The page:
Shadow puppetry, or wayang, has been drawing crowds for over half a millennium with its distinctly Indonesian music, intricately carved protagonists, riot of color and plots based on ancient fables with their moral messages or stories from religious texts such as the Ramayana.
Now, puppet master Ki Sigit Sabdo Prijono is hoping to promote this age-old tradition, which has been recognized by the U.N.'s cultural agency UNESCO as a masterpiece of humanity, across borders by making it more understandable to foreigners.
He is also hoping to reach a younger, more Westernized generation of Indonesians who often turn to television, video games and the Internet for entertainment.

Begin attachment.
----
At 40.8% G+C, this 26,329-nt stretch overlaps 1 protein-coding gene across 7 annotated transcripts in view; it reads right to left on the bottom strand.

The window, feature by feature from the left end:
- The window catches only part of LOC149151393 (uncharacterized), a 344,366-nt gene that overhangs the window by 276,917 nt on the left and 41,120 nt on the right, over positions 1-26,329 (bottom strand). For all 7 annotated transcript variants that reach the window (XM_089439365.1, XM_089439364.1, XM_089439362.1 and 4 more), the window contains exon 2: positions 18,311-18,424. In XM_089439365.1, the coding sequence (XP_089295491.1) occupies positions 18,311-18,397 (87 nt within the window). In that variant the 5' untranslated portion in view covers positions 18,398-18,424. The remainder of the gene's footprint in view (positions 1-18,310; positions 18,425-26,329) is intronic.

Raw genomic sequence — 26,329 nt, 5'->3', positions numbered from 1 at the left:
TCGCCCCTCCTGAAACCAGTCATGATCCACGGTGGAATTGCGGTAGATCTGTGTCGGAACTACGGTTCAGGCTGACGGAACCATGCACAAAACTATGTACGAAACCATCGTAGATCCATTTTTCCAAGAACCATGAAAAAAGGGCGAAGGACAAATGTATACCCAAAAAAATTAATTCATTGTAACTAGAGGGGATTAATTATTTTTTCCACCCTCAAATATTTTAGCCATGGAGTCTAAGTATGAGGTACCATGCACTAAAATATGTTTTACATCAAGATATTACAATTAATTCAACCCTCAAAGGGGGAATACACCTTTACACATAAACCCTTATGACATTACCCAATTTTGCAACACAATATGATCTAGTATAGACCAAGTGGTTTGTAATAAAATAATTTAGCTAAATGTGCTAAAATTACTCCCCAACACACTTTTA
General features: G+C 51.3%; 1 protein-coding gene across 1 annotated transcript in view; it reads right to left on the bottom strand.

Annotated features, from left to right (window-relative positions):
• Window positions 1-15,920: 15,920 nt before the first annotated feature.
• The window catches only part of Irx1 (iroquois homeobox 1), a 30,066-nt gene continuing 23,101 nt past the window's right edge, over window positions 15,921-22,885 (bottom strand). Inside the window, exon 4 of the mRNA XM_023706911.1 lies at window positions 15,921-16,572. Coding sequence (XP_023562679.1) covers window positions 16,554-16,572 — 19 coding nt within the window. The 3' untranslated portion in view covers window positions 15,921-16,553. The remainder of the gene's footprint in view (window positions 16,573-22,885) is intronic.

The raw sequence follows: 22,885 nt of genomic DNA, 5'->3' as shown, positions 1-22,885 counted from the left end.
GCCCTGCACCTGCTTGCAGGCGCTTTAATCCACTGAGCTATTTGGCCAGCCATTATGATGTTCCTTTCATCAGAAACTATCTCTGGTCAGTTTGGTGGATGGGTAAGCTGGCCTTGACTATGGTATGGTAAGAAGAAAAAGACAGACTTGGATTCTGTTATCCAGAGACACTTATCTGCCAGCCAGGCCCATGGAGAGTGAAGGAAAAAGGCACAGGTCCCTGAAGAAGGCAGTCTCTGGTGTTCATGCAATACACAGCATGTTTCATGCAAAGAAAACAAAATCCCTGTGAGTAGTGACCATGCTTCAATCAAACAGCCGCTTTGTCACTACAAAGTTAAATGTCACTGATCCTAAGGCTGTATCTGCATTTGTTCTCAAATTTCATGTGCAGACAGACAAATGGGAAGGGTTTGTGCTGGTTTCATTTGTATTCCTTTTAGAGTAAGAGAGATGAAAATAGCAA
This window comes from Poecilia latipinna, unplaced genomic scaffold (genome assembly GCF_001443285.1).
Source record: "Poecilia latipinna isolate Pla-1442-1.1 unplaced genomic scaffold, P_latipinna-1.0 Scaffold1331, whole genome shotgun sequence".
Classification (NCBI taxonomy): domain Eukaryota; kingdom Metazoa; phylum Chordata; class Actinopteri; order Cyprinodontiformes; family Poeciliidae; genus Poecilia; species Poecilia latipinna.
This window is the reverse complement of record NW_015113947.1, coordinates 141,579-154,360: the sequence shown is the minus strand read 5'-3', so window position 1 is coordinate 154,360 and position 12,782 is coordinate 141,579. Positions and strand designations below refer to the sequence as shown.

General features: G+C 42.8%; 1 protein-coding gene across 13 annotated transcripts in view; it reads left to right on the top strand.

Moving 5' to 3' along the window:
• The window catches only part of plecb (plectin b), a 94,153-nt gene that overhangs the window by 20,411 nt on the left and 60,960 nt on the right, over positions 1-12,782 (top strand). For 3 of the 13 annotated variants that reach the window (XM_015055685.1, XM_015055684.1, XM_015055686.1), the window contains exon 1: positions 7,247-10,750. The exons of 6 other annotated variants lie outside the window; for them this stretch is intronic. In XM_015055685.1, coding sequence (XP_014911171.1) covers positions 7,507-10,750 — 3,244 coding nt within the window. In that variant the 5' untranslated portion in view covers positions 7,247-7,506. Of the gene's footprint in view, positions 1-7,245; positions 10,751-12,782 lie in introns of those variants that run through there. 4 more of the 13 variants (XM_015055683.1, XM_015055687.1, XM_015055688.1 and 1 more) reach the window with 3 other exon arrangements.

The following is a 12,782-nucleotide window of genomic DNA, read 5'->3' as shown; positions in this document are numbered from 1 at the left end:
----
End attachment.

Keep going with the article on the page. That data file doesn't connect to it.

"We still use a Javanese wayang story but we tell it in English," explains 41-year-old Prijono, who first performed in English at the University of Michigan in the United States, where he has worked as a lecturer since 2003.
"There is no problem at all as far as communication as long as people know what wayang is and they know who is Rama and who is Sita," he added, referring to stories in the sacred Hindu text, the Ramayana, which he enjoys performing.